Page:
Qatar to invest $5 billion in Spain's EU-funded recovery, Emir says
MADRID (Reuters) -Qatar's $300 billion sovereign wealth fund plans to invest $5 billion in Spanish projects, the Gulf state's ruler said late on Tuesday at a dinner held in his honour in Madrid.
Spain's Prime Minister Pedro Sanchez said on Tuesday that Emir Sheikh Tamim bin Hamad Al-Thani told an audience at a dinner held in King Felipe's Palace in Madrid that the amount underscored Qatar's confidence in the Spanish economy's strength.
"This is without a doubt a show of confidence not only toward the Spanish economy, but also toward Spanish companies," Sanchez added in a speech.
Qatar's ruler, who is visiting Spain this week, is expected to sign a bilateral agreement with Spain to invest in projects funded by the European Union COVID recovery funds, the first such agreement between a member state and a non-EU country.
The investments, mainly in technology and environmental projects, are due to be implemented within two to three years, according to government sources.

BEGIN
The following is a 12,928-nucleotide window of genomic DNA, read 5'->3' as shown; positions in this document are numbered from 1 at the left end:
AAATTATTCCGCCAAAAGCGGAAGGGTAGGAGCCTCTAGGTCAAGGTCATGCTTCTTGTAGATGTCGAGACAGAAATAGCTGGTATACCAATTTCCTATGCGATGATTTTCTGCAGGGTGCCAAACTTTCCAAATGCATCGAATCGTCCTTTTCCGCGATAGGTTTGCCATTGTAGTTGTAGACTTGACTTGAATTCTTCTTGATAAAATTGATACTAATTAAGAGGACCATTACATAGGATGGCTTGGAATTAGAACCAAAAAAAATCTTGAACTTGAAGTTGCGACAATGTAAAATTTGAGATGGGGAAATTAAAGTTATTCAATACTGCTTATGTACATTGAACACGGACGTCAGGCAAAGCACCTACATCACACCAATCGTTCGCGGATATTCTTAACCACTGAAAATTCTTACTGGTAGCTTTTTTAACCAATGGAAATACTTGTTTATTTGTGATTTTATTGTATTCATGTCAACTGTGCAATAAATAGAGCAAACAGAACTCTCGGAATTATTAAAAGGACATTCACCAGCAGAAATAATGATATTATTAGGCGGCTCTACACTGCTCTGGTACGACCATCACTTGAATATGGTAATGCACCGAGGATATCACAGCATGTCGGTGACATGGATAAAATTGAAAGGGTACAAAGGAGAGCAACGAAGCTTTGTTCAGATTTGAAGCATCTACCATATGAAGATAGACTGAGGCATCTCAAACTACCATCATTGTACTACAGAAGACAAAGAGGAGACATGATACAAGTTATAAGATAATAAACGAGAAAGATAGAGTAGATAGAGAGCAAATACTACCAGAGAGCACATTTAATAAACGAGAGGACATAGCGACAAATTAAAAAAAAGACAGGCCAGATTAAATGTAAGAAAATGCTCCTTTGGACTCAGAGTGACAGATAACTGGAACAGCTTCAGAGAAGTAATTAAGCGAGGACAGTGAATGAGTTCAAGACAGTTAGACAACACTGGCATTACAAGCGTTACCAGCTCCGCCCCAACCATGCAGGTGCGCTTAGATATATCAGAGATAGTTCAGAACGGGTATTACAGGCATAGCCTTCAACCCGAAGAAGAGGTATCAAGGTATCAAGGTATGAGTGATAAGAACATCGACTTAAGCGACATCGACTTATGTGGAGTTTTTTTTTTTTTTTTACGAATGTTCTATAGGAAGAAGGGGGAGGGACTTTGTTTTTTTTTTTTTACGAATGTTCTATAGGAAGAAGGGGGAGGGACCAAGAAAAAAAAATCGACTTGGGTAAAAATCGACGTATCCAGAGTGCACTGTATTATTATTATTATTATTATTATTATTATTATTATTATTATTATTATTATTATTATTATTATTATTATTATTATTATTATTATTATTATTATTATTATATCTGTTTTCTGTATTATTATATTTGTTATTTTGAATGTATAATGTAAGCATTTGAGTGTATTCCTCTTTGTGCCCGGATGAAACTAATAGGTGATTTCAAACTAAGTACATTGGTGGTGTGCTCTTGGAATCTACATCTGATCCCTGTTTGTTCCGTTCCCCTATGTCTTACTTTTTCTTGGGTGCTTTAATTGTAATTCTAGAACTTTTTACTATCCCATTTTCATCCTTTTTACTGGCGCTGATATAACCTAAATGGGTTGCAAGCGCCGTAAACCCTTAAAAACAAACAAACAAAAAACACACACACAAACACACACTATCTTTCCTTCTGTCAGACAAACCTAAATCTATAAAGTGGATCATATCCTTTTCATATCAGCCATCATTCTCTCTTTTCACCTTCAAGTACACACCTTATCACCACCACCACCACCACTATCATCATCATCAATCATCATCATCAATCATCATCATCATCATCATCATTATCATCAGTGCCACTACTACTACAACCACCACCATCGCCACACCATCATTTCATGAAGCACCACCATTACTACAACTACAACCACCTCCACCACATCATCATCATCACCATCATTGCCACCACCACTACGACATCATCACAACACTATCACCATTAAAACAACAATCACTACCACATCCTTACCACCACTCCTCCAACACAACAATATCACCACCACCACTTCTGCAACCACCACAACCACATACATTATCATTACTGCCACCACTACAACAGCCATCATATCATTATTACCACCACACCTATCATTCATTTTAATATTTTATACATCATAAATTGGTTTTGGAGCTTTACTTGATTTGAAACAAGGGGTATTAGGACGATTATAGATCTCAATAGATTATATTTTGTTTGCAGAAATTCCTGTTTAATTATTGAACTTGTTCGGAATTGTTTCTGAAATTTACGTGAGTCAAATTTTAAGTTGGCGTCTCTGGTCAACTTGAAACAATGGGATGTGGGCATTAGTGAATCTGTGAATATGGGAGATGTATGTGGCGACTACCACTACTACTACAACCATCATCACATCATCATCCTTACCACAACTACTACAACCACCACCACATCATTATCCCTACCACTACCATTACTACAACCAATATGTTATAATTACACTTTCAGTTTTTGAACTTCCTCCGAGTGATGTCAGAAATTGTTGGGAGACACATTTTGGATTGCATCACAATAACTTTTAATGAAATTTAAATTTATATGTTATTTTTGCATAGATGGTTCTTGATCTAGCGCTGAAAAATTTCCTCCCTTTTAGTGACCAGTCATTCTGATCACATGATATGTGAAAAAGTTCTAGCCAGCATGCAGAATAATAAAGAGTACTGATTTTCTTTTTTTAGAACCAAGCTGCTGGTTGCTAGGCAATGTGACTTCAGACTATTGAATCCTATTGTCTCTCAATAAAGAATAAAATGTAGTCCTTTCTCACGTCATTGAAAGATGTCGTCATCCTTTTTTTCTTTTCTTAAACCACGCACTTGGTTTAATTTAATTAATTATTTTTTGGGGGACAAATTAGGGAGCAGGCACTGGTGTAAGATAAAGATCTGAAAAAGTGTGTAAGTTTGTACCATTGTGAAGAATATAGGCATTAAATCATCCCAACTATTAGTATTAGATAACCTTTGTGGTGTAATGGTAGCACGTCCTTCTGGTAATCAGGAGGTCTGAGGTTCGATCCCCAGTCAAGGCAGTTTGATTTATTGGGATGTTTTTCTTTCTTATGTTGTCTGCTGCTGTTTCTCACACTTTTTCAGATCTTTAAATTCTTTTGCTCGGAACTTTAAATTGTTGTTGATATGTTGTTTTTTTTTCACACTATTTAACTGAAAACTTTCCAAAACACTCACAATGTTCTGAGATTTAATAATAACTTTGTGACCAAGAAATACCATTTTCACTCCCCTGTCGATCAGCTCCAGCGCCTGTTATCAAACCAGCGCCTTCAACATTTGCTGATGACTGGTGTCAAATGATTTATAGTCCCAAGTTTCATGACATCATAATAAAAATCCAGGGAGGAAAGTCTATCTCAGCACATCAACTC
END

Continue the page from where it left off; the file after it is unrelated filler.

Spain, the main recipient of EU funds - a total 140 billion euros ($147.53 billion), is scrambling to get support from private and foreign investors to speed up its recovery from the record 11% contraction it suffered in 2020 as a result of the pandemic.
As part of efforts to uplift its economy, the country wants to use its spare Liquefied Natural Gas (LNG) terminals and storage capacity to serve as an energy hub for EU nations seeking to reduce their dependence on Russia.
However, it still lacks the infrastructure to re-export gas to the north to live up to those ambitions.
The energy hub project would require more imports from major LNG producers such as Qatar, which exports 77 million tonnes of LNG per year but aims to reach 126 million tonnes by 2027.
Qatar had a stock of direct investment in Spain worth 2.7 billion euros as of December 2019, Sanchez said. The Gulf state's sovereign funds has invested in iconic Spanish companies such as Iberdrola, Santander and Prisa, he said.
($1 = 0.9489 euros)
(Reporting by Isla Binnie, Belen Carreno and Inti Landauro, Editing by Louise Heavens)